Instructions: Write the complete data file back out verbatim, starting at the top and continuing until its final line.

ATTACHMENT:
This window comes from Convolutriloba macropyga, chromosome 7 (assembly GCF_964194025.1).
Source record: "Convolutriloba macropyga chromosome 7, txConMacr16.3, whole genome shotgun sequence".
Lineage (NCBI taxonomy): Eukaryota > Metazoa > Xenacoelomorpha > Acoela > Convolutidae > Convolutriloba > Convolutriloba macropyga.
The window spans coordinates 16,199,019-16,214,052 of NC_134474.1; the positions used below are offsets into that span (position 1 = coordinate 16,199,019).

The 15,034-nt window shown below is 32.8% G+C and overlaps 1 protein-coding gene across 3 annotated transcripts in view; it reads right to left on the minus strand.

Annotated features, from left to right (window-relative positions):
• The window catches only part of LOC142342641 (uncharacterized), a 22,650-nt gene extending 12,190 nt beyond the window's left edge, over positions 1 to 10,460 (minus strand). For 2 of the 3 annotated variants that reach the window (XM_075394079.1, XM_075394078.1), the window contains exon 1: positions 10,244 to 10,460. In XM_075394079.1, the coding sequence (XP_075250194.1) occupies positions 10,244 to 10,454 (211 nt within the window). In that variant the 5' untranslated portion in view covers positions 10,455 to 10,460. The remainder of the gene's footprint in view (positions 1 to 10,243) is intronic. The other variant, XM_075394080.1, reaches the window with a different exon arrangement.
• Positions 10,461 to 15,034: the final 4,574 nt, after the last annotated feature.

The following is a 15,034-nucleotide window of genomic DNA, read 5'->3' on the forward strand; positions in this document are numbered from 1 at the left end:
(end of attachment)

This window comes from Convolutriloba macropyga, chromosome 7 (assembly GCF_964194025.1).
Source record: "Convolutriloba macropyga chromosome 7, txConMacr16.3, whole genome shotgun sequence".
Lineage (NCBI taxonomy): Eukaryota > Metazoa > Xenacoelomorpha > Acoela > Convolutidae > Convolutriloba > Convolutriloba macropyga.
The window spans coordinates 16,199,019-16,214,052 of NC_134474.1; the positions used below are offsets into that span (position 1 = coordinate 16,199,019).

The 15,034-nt window shown below is 32.8% G+C and overlaps 1 protein-coding gene across 3 annotated transcripts in view; it reads right to left on the minus strand.

Annotated features, from left to right (window-relative positions):
• The window catches only part of LOC142342641 (uncharacterized), a 22,650-nt gene extending 12,190 nt beyond the window's left edge, over positions 1 to 10,460 (minus strand). For 2 of the 3 annotated variants that reach the window (XM_075394079.1, XM_075394078.1), the window contains exon 1: positions 10,244 to 10,460. In XM_075394079.1, the coding sequence (XP_075250194.1) occupies positions 10,244 to 10,454 (211 nt within the window). In that variant the 5' untranslated portion in view covers positions 10,455 to 10,460. The remainder of the gene's footprint in view (positions 1 to 10,243) is intronic. The other variant, XM_075394080.1, reaches the window with a different exon arrangement.
• Positions 10,461 to 15,034: the final 4,574 nt, after the last annotated feature.

The following is a 15,034-nucleotide window of genomic DNA, read 5'->3' on the forward strand; positions in this document are numbered from 1 at the left end: